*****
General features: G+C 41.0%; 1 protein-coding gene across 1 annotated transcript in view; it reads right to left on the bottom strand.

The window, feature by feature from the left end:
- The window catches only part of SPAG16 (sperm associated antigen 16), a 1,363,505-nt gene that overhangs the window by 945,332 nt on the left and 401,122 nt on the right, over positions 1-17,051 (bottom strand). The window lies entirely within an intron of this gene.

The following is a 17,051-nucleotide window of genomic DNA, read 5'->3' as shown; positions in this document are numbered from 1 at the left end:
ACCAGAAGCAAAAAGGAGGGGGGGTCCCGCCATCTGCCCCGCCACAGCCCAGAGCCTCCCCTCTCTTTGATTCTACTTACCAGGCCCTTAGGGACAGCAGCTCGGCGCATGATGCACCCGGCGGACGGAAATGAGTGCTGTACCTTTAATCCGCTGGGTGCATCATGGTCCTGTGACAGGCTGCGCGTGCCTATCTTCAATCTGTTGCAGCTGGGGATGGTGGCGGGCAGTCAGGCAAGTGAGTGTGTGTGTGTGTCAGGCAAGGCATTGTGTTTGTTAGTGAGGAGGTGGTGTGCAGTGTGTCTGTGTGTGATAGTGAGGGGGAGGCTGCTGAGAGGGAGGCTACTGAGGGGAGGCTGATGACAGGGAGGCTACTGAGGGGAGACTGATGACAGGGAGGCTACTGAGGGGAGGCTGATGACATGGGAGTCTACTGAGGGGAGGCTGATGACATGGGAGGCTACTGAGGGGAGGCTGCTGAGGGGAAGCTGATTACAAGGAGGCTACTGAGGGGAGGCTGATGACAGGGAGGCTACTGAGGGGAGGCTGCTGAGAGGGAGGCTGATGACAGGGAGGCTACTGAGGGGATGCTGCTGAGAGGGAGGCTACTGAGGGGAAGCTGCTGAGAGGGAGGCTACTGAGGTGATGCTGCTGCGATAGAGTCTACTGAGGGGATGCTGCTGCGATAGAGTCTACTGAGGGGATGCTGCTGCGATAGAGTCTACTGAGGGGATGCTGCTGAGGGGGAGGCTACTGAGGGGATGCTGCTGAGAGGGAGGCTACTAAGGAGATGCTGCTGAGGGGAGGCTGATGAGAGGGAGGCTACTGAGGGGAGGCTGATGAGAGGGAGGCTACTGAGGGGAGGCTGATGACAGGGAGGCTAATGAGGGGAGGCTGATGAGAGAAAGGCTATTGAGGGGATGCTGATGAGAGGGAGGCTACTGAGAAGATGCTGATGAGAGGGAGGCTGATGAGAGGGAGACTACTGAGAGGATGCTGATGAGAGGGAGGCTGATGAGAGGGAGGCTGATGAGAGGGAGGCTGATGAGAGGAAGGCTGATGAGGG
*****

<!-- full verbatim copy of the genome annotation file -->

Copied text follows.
General features: G+C 41.0%; 1 protein-coding gene across 1 annotated transcript in view; it reads right to left on the bottom strand.

The window, feature by feature from the left end:
- The window catches only part of SPAG16 (sperm associated antigen 16), a 1,363,505-nt gene that overhangs the window by 945,332 nt on the left and 401,122 nt on the right, over positions 1-17,051 (bottom strand). The window lies entirely within an intron of this gene.

The following is a 17,051-nucleotide window of genomic DNA, read 5'->3' as shown; positions in this document are numbered from 1 at the left end:
ACCAGAAGCAAAAAGGAGGGGGGGTCCCGCCATCTGCCCCGCCACAGCCCAGAGCCTCCCCTCTCTTTGATTCTACTTACCAGGCCCTTAGGGACAGCAGCTCGGCGCATGATGCACCCGGCGGACGGAAATGAGTGCTGTACCTTTAATCCGCTGGGTGCATCATGGTCCTGTGACAGGCTGCGCGTGCCTATCTTCAATCTGTTGCAGCTGGGGATGGTGGCGGGCAGTCAGGCAAGTGAGTGTGTGTGTGTGTCAGGCAAGGCATTGTGTTTGTTAGTGAGGAGGTGGTGTGCAGTGTGTCTGTGTGTGATAGTGAGGGGGAGGCTGCTGAGAGGGAGGCTACTGAGGGGAGGCTGATGACAGGGAGGCTACTGAGGGGAGACTGATGACAGGGAGGCTACTGAGGGGAGGCTGATGACATGGGAGTCTACTGAGGGGAGGCTGATGACATGGGAGGCTACTGAGGGGAGGCTGCTGAGGGGAAGCTGATTACAAGGAGGCTACTGAGGGGAGGCTGATGACAGGGAGGCTACTGAGGGGAGGCTGCTGAGAGGGAGGCTGATGACAGGGAGGCTACTGAGGGGATGCTGCTGAGAGGGAGGCTACTGAGGGGAAGCTGCTGAGAGGGAGGCTACTGAGGTGATGCTGCTGCGATAGAGTCTACTGAGGGGATGCTGCTGCGATAGAGTCTACTGAGGGGATGCTGCTGCGATAGAGTCTACTGAGGGGATGCTGCTGAGGGGGAGGCTACTGAGGGGATGCTGCTGAGAGGGAGGCTACTAAGGAGATGCTGCTGAGGGGAGGCTGATGAGAGGGAGGCTACTGAGGGGAGGCTGATGAGAGGGAGGCTACTGAGGGGAGGCTGATGACAGGGAGGCTAATGAGGGGAGGCTGATGAGAGAAAGGCTATTGAGGGGATGCTGATGAGAGGGAGGCTACTGAGAAGATGCTGATGAGAGGGAGGCTGATGAGAGGGAGACTACTGAGAGGATGCTGATGAGAGGGAGGCTGATGAGAGGGAGGCTGATGAGAGGGAGGCTGATGAGAGGAAGGCTGATGAGGG